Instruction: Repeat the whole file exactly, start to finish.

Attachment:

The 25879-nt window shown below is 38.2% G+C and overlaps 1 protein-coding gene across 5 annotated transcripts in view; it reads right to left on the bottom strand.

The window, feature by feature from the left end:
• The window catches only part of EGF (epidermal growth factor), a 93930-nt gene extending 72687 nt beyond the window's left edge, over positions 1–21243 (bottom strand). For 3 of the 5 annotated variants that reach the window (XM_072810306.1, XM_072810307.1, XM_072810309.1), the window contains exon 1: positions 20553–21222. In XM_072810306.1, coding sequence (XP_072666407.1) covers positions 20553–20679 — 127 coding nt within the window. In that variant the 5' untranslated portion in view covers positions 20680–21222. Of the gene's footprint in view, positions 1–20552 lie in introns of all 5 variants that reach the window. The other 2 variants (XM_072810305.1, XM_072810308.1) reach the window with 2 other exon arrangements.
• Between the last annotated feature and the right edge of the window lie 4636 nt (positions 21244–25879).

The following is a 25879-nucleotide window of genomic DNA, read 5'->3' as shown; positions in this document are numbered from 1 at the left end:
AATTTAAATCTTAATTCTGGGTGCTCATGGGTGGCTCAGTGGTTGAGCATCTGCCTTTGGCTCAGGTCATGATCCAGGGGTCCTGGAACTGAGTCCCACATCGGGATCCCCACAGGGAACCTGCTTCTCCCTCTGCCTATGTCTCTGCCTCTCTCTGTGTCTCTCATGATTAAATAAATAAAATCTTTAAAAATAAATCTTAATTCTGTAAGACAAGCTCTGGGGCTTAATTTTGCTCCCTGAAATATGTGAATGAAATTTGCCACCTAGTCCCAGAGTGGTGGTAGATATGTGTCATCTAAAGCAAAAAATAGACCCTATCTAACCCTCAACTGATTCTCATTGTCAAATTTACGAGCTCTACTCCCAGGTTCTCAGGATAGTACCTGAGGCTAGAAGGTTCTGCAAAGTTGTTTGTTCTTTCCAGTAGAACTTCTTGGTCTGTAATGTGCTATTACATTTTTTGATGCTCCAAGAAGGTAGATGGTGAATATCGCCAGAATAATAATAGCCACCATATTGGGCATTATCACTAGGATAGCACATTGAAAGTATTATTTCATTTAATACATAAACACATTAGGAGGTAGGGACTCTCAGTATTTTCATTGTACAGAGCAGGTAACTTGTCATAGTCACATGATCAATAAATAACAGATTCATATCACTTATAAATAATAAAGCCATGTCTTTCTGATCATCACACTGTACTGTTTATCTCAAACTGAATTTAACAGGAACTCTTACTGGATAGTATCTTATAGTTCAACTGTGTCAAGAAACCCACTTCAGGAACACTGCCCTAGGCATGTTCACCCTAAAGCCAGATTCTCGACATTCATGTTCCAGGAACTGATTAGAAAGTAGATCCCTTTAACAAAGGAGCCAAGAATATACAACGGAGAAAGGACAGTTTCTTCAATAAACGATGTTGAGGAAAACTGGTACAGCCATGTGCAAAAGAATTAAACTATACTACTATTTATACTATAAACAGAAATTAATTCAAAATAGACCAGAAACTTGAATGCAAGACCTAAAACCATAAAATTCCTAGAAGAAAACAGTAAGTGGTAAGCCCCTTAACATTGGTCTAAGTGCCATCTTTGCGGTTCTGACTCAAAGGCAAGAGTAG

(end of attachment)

The 25879-nt window shown below is 38.2% G+C and overlaps 1 protein-coding gene across 5 annotated transcripts in view; it reads right to left on the bottom strand.

The window, feature by feature from the left end:
• The window catches only part of EGF (epidermal growth factor), a 93930-nt gene extending 72687 nt beyond the window's left edge, over positions 1–21243 (bottom strand). For 3 of the 5 annotated variants that reach the window (XM_072810306.1, XM_072810307.1, XM_072810309.1), the window contains exon 1: positions 20553–21222. In XM_072810306.1, coding sequence (XP_072666407.1) covers positions 20553–20679 — 127 coding nt within the window. In that variant the 5' untranslated portion in view covers positions 20680–21222. Of the gene's footprint in view, positions 1–20552 lie in introns of all 5 variants that reach the window. The other 2 variants (XM_072810305.1, XM_072810308.1) reach the window with 2 other exon arrangements.
• Between the last annotated feature and the right edge of the window lie 4636 nt (positions 21244–25879).

The following is a 25879-nucleotide window of genomic DNA, read 5'->3' as shown; positions in this document are numbered from 1 at the left end:
AATTTAAATCTTAATTCTGGGTGCTCATGGGTGGCTCAGTGGTTGAGCATCTGCCTTTGGCTCAGGTCATGATCCAGGGGTCCTGGAACTGAGTCCCACATCGGGATCCCCACAGGGAACCTGCTTCTCCCTCTGCCTATGTCTCTGCCTCTCTCTGTGTCTCTCATGATTAAATAAATAAAATCTTTAAAAATAAATCTTAATTCTGTAAGACAAGCTCTGGGGCTTAATTTTGCTCCCTGAAATATGTGAATGAAATTTGCCACCTAGTCCCAGAGTGGTGGTAGATATGTGTCATCTAAAGCAAAAAATAGACCCTATCTAACCCTCAACTGATTCTCATTGTCAAATTTACGAGCTCTACTCCCAGGTTCTCAGGATAGTACCTGAGGCTAGAAGGTTCTGCAAAGTTGTTTGTTCTTTCCAGTAGAACTTCTTGGTCTGTAATGTGCTATTACATTTTTTGATGCTCCAAGAAGGTAGATGGTGAATATCGCCAGAATAATAATAGCCACCATATTGGGCATTATCACTAGGATAGCACATTGAAAGTATTATTTCATTTAATACATAAACACATTAGGAGGTAGGGACTCTCAGTATTTTCATTGTACAGAGCAGGTAACTTGTCATAGTCACATGATCAATAAATAACAGATTCATATCACTTATAAATAATAAAGCCATGTCTTTCTGATCATCACACTGTACTGTTTATCTCAAACTGAATTTAACAGGAACTCTTACTGGATAGTATCTTATAGTTCAACTGTGTCAAGAAACCCACTTCAGGAACACTGCCCTAGGCATGTTCACCCTAAAGCCAGATTCTCGACATTCATGTTCCAGGAACTGATTAGAAAGTAGATCCCTTTAACAAAGGAGCCAAGAATATACAACGGAGAAAGGACAGTTTCTTCAATAAACGATGTTGAGGAAAACTGGTACAGCCATGTGCAAAAGAATTAAACTATACTACTATTTATACTATAAACAGAAATTAATTCAAAATAGACCAGAAACTTGAATGCAAGACCTAAAACCATAAAATTCCTAGAAGAAAACAGTAAGTGGTAAGCCCCTTAACATTGGTCTAAGTGCCATCTTTGCGGTTCTGACTCAAAGGCAAGAGTAG